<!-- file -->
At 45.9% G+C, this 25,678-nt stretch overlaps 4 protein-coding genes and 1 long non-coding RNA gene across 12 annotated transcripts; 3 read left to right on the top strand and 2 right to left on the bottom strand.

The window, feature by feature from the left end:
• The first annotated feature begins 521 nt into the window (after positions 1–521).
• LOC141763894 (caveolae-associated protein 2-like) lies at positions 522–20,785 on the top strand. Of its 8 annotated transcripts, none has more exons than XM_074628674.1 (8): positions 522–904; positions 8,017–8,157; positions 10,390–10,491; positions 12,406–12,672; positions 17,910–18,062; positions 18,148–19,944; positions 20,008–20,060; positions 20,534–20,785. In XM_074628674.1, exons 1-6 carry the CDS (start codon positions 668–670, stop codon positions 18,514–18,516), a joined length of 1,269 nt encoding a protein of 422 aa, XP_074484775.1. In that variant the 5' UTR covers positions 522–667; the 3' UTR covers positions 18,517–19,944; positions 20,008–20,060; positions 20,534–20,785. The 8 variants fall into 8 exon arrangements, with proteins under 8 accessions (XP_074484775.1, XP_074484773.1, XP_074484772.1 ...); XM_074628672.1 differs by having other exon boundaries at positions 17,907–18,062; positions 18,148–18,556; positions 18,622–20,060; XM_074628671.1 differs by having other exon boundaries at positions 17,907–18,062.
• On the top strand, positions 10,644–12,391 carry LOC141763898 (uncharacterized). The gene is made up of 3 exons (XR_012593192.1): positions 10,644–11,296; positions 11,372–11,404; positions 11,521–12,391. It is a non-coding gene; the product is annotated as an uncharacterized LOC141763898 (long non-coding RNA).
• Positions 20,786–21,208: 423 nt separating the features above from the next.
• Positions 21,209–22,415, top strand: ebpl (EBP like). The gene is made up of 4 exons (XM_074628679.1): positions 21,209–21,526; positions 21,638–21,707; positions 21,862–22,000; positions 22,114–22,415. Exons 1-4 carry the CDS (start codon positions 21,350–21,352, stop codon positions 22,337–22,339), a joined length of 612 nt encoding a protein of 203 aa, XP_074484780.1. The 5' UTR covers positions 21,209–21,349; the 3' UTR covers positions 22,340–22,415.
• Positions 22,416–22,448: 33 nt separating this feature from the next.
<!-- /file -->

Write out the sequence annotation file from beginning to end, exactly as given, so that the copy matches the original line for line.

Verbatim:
At 45.9% G+C, this 25,678-nt stretch overlaps 4 protein-coding genes and 1 long non-coding RNA gene across 12 annotated transcripts; 3 read left to right on the top strand and 2 right to left on the bottom strand.

The window, feature by feature from the left end:
• The first annotated feature begins 521 nt into the window (after positions 1–521).
• LOC141763894 (caveolae-associated protein 2-like) lies at positions 522–20,785 on the top strand. Of its 8 annotated transcripts, none has more exons than XM_074628674.1 (8): positions 522–904; positions 8,017–8,157; positions 10,390–10,491; positions 12,406–12,672; positions 17,910–18,062; positions 18,148–19,944; positions 20,008–20,060; positions 20,534–20,785. In XM_074628674.1, exons 1-6 carry the CDS (start codon positions 668–670, stop codon positions 18,514–18,516), a joined length of 1,269 nt encoding a protein of 422 aa, XP_074484775.1. In that variant the 5' UTR covers positions 522–667; the 3' UTR covers positions 18,517–19,944; positions 20,008–20,060; positions 20,534–20,785. The 8 variants fall into 8 exon arrangements, with proteins under 8 accessions (XP_074484775.1, XP_074484773.1, XP_074484772.1 ...); XM_074628672.1 differs by having other exon boundaries at positions 17,907–18,062; positions 18,148–18,556; positions 18,622–20,060; XM_074628671.1 differs by having other exon boundaries at positions 17,907–18,062.
• On the top strand, positions 10,644–12,391 carry LOC141763898 (uncharacterized). The gene is made up of 3 exons (XR_012593192.1): positions 10,644–11,296; positions 11,372–11,404; positions 11,521–12,391. It is a non-coding gene; the product is annotated as an uncharacterized LOC141763898 (long non-coding RNA).
• Positions 20,786–21,208: 423 nt separating the features above from the next.
• Positions 21,209–22,415, top strand: ebpl (EBP like). The gene is made up of 4 exons (XM_074628679.1): positions 21,209–21,526; positions 21,638–21,707; positions 21,862–22,000; positions 22,114–22,415. Exons 1-4 carry the CDS (start codon positions 21,350–21,352, stop codon positions 22,337–22,339), a joined length of 612 nt encoding a protein of 203 aa, XP_074484780.1. The 5' UTR covers positions 21,209–21,349; the 3' UTR covers positions 22,340–22,415.
• Positions 22,416–22,448: 33 nt separating this feature from the next.